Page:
Vanilla Extract Ingredients, Recipes, and Tips

Kindi Lantz April 18, 2019

What Are The Main Ingredients in Vanilla Extract?

You’d be hard-pressed to find baked recipes that don’t use vanilla extract, but most varieties found in grocery stores aren’t actually made from real vanilla at all. As such, many people choose to make their own vanilla extract to avoid additives or they purchase pure vanilla extract from specialty stores or online. But what are those artificial vanilla extract ingredients cooks are trying to avoid and how do the ingredients in pure vanilla extract differ? Allow me to explain.

Basic Vanilla Extract Ingredients

Whether you are looking to purchase vanilla extract or make your own, pure vanilla will usually contain 2 ingredients—either alcohol or glycerine and vanilla beans (though, in some instances, sweeteners may also be included). Should you find yourself looking at the ingredients list and discover, artificial color, or lignin vanillin (a chemically-derived compound that merely mimics the true flavor of vanillin), you’ve found yourself an extract imposter. You know the one I’m referring to, imitation vanilla extract. As you probably already know, it is just that, an artificial version of the real thing!

There is but a single advantage to using imitation extract. Yes, it’s cheaper—oftentimes much cheaper. That is only when compared side-by-side between store-bought varieties, though. Make your own pure vanilla extract in bulk and you may actually save money (plus, homemade vanilla extract makes an incredible gift). Check out our 37-second instructional video for making homemade vanilla extract.

So now that you know what ingredients are required for vanilla extract, you have to make a few more decisions to make before you start your process.

What kind of beans should you use for making vanilla extract?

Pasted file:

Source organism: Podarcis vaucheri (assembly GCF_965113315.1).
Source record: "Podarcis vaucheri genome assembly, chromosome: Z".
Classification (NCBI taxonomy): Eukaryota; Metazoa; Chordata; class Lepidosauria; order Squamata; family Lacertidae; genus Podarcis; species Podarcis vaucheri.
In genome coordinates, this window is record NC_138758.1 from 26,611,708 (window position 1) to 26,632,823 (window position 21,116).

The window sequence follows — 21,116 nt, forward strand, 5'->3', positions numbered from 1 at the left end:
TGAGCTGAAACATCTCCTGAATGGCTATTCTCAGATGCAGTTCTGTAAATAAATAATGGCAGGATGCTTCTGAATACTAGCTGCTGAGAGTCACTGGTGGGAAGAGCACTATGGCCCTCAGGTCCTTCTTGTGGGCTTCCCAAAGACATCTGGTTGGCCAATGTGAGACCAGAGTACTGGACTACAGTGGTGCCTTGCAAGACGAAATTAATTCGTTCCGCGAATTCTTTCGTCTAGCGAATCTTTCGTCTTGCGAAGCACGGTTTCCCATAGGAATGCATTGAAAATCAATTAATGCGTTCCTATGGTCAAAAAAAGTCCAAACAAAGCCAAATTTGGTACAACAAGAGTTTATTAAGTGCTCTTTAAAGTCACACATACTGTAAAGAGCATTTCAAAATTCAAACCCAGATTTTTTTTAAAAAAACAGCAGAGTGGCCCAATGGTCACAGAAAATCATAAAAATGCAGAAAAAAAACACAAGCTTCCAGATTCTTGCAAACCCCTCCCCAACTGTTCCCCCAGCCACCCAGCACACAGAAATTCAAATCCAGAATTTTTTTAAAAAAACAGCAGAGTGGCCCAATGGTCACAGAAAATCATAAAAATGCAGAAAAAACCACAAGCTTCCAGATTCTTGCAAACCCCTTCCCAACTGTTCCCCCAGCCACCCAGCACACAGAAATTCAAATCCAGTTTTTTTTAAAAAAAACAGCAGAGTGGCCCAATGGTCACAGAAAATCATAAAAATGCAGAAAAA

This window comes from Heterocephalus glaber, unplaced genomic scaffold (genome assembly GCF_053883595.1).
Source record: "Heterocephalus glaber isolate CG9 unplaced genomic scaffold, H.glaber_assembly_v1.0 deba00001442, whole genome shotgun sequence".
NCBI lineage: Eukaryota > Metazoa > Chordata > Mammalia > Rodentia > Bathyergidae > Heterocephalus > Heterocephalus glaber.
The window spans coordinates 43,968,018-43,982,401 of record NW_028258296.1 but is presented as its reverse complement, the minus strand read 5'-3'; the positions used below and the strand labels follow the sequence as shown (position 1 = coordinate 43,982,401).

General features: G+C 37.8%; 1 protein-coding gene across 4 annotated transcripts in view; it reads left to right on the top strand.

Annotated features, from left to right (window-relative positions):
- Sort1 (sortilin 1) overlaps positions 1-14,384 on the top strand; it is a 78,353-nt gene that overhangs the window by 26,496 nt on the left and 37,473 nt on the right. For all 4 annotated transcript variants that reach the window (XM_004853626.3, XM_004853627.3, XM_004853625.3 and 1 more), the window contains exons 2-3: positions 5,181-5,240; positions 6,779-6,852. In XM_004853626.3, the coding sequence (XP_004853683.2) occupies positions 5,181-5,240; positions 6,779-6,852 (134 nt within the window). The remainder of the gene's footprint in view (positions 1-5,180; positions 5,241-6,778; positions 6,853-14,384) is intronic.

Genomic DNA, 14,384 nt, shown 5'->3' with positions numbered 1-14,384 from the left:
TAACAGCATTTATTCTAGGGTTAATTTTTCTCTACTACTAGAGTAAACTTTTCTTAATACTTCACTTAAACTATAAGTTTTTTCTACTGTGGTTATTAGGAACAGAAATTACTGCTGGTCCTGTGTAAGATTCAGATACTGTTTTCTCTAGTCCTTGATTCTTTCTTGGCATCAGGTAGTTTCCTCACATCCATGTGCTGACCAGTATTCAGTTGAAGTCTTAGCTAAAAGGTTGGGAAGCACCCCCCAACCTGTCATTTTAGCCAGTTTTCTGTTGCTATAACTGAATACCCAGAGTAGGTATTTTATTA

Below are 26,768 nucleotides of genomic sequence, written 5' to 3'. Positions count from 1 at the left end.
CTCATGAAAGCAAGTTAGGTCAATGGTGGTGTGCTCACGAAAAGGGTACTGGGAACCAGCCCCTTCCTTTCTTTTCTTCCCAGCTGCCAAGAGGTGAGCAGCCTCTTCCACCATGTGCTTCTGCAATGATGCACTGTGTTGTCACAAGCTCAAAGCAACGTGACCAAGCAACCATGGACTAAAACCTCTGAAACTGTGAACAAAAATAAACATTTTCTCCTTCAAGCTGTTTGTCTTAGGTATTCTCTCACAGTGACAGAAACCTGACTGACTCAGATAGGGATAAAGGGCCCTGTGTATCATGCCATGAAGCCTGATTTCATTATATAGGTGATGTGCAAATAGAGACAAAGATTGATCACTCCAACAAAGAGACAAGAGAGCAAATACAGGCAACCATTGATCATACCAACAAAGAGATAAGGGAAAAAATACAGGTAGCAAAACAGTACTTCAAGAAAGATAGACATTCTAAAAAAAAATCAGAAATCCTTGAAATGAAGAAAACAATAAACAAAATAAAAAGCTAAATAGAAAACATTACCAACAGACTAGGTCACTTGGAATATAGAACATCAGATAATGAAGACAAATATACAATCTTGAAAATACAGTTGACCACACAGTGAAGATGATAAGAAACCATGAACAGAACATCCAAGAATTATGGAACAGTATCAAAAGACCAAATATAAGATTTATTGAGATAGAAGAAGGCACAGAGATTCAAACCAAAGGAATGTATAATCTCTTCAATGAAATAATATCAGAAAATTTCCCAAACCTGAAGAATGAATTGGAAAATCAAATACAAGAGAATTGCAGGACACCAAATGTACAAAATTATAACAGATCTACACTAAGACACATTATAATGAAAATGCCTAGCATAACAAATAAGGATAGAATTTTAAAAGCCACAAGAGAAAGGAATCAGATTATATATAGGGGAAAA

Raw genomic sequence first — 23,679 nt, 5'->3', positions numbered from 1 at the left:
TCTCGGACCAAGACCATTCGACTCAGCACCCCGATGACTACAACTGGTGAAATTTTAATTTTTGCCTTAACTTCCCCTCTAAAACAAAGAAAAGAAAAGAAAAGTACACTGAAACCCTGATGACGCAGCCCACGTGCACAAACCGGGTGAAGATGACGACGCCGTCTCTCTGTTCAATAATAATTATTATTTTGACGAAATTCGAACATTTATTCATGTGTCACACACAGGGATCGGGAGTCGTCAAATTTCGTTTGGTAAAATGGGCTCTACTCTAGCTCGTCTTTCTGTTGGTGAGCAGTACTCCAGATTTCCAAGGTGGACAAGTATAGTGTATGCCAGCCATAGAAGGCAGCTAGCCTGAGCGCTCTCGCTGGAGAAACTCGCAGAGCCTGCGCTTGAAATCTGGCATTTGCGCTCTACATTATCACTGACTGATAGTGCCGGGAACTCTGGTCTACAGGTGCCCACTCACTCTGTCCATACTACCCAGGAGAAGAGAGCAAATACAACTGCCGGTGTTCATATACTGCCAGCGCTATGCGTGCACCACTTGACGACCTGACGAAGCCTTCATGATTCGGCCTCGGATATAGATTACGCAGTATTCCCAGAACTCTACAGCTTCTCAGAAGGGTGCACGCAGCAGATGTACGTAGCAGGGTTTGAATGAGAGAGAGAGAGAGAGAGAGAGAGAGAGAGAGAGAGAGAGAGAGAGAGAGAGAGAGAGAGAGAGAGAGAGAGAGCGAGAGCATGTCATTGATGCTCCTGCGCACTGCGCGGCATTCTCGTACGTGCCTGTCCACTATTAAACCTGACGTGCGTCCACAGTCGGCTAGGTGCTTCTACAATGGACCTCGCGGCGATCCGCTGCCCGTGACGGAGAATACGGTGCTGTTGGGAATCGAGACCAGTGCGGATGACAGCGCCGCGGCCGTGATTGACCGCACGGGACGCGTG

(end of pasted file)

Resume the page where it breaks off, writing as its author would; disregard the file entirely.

Gourmet Vanilla Beans

Gourmet vanilla, or grade A vanilla beans, are an exceptional choice for things like custards, cream sauces, cakes, and basically any item that doesn’t call for a long infusion process and needs the flavor to develop relatively quickly. Vanilla beans need to steep for months before an extract is ready, so gourmet beans really aren’t the best option. Sure, they can be used to create a phenomenal extract, but you would essentially be paying for a more expensive bean without getting any better of a result.

Shop gourmet vanilla beans here. 

Extract Vanilla Beans

Extract beans, or grade B vanilla beans, come from the same plants as gourmet but have a much lower moisture content, about 10-15% less to be exact. They also tend to have slight imperfections in their appearance, none of which affect the vanillin content. Because they have less moisture, the flavor is actually more concentrated, so pound-for-pound, it will take less to create your extract than it would if you were using gourmet beans. However, should you have leftover gourmet vanilla pods from another recipe that called for the seeds, throw those into your extract for added flavor (all parts of the vanilla bean contain vanillin)!

Shop extract grade vanilla beans here. 

“Grade C” Vanilla Beans

Technically, these beans don’t fall under any classification, but because they neither meet the grade A (gourmet) or the grade B( extraction) varieties, many people have taken to calling them grade C beans. We simply call them unclassified vanilla beans or short vanilla beans. As their name suggests, extract vanilla beans are the more commonly used bean for making an extract, but you may just find their unclassified counterpart to be the more economical option. It just might take more of them to create the same potency since they are often shorter.

Shop unclassified vanilla beans here.

For more information on the various types of vanilla beans, including origin and species, check out this informative post: How To Tell The Difference Between The Various Types of Vanilla Beans. 

Should alcohol or vegetable glycerine be used when making vanilla extract?

Alcohol and vegetable glycerin are both used as carriers for the vanillin flavor in extract. Neither is necessarily better than the other. It’s all about preference. Alcohol is the more traditional carrying agent for vanilla extract but some people choose glycerin because they are avoiding alcohol for one reason or another. Others, however, stray from using glycerin because it slightly alters the flavor, adding a bit of natural sweetness. So, while it is a great choice for extract used in baked goods, you may want to stray from the glycerin variety for savory applications.

Should you choose to make vanilla extract with alcohol, any variety will work. Here’s a recipe that can use bourbon, rum, or vodka. 

On the other hand, if after reading this post, you’ve realized that you really just don’t want to have to wait several months for a homemade extract, you can always purchase our premium quality, single-fold vanilla extract.


 





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